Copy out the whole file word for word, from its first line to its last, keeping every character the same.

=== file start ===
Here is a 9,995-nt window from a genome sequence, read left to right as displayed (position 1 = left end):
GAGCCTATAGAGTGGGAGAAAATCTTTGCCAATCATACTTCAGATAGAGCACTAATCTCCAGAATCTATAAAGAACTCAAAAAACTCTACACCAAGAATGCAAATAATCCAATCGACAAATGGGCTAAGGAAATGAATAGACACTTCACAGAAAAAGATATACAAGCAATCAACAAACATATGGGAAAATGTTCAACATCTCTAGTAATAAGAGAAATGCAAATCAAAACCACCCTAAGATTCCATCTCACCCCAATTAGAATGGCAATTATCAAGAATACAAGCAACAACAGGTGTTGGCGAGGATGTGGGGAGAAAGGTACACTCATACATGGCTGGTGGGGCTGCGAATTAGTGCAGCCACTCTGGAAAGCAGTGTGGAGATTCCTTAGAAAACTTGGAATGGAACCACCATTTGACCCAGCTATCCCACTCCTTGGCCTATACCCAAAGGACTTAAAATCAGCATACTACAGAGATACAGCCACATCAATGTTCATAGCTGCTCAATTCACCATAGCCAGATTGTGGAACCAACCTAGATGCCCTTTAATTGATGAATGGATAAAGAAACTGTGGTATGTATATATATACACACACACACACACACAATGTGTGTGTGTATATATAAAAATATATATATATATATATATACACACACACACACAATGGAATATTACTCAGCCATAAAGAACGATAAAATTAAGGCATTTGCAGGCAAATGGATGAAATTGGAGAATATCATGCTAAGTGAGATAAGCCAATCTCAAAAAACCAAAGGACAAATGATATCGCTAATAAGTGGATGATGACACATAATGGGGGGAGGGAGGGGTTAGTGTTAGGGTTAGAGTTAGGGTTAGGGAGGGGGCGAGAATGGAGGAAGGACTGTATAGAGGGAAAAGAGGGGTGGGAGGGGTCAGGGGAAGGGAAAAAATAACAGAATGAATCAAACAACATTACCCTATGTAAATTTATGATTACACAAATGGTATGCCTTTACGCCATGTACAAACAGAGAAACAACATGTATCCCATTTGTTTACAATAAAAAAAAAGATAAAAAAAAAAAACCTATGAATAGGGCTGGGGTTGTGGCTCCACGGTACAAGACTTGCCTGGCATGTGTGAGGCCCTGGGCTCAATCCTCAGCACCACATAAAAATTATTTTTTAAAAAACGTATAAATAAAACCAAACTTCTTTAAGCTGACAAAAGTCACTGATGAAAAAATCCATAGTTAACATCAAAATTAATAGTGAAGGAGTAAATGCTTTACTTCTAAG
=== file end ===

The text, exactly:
Here is a 9,995-nt window from a genome sequence, read left to right as displayed (position 1 = left end):
GAGCCTATAGAGTGGGAGAAAATCTTTGCCAATCATACTTCAGATAGAGCACTAATCTCCAGAATCTATAAAGAACTCAAAAAACTCTACACCAAGAATGCAAATAATCCAATCGACAAATGGGCTAAGGAAATGAATAGACACTTCACAGAAAAAGATATACAAGCAATCAACAAACATATGGGAAAATGTTCAACATCTCTAGTAATAAGAGAAATGCAAATCAAAACCACCCTAAGATTCCATCTCACCCCAATTAGAATGGCAATTATCAAGAATACAAGCAACAACAGGTGTTGGCGAGGATGTGGGGAGAAAGGTACACTCATACATGGCTGGTGGGGCTGCGAATTAGTGCAGCCACTCTGGAAAGCAGTGTGGAGATTCCTTAGAAAACTTGGAATGGAACCACCATTTGACCCAGCTATCCCACTCCTTGGCCTATACCCAAAGGACTTAAAATCAGCATACTACAGAGATACAGCCACATCAATGTTCATAGCTGCTCAATTCACCATAGCCAGATTGTGGAACCAACCTAGATGCCCTTTAATTGATGAATGGATAAAGAAACTGTGGTATGTATATATATACACACACACACACACACAATGTGTGTGTGTATATATAAAAATATATATATATATATATATACACACACACACACAATGGAATATTACTCAGCCATAAAGAACGATAAAATTAAGGCATTTGCAGGCAAATGGATGAAATTGGAGAATATCATGCTAAGTGAGATAAGCCAATCTCAAAAAACCAAAGGACAAATGATATCGCTAATAAGTGGATGATGACACATAATGGGGGGAGGGAGGGGTTAGTGTTAGGGTTAGAGTTAGGGTTAGGGAGGGGGCGAGAATGGAGGAAGGACTGTATAGAGGGAAAAGAGGGGTGGGAGGGGTCAGGGGAAGGGAAAAAATAACAGAATGAATCAAACAACATTACCCTATGTAAATTTATGATTACACAAATGGTATGCCTTTACGCCATGTACAAACAGAGAAACAACATGTATCCCATTTGTTTACAATAAAAAAAAAGATAAAAAAAAAAAACCTATGAATAGGGCTGGGGTTGTGGCTCCACGGTACAAGACTTGCCTGGCATGTGTGAGGCCCTGGGCTCAATCCTCAGCACCACATAAAAATTATTTTTTAAAAAACGTATAAATAAAACCAAACTTCTTTAAGCTGACAAAAGTCACTGATGAAAAAATCCATAGTTAACATCAAAATTAATAGTGAAGGAGTAAATGCTTTACTTCTAAG